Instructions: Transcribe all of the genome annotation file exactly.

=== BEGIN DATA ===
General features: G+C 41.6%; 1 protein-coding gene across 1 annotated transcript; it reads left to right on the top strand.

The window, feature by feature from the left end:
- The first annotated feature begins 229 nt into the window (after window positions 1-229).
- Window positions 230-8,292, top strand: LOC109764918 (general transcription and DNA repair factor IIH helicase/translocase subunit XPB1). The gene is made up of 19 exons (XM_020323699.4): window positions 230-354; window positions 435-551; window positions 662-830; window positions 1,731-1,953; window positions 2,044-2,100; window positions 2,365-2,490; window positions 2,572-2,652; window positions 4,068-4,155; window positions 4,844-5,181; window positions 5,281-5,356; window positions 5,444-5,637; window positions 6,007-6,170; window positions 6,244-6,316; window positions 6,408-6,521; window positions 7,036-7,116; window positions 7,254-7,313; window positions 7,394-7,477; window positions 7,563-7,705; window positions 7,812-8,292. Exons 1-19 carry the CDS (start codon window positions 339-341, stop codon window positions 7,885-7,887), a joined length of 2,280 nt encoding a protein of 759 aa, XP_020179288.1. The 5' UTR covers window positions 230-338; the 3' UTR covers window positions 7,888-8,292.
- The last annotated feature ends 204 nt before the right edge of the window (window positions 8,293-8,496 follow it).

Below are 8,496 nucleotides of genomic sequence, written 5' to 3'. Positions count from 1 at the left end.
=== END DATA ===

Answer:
General features: G+C 41.6%; 1 protein-coding gene across 1 annotated transcript; it reads left to right on the top strand.

The window, feature by feature from the left end:
- The first annotated feature begins 229 nt into the window (after window positions 1-229).
- Window positions 230-8,292, top strand: LOC109764918 (general transcription and DNA repair factor IIH helicase/translocase subunit XPB1). The gene is made up of 19 exons (XM_020323699.4): window positions 230-354; window positions 435-551; window positions 662-830; window positions 1,731-1,953; window positions 2,044-2,100; window positions 2,365-2,490; window positions 2,572-2,652; window positions 4,068-4,155; window positions 4,844-5,181; window positions 5,281-5,356; window positions 5,444-5,637; window positions 6,007-6,170; window positions 6,244-6,316; window positions 6,408-6,521; window positions 7,036-7,116; window positions 7,254-7,313; window positions 7,394-7,477; window positions 7,563-7,705; window positions 7,812-8,292. Exons 1-19 carry the CDS (start codon window positions 339-341, stop codon window positions 7,885-7,887), a joined length of 2,280 nt encoding a protein of 759 aa, XP_020179288.1. The 5' UTR covers window positions 230-338; the 3' UTR covers window positions 7,888-8,292.
- The last annotated feature ends 204 nt before the right edge of the window (window positions 8,293-8,496 follow it).

Below are 8,496 nucleotides of genomic sequence, written 5' to 3'. Positions count from 1 at the left end.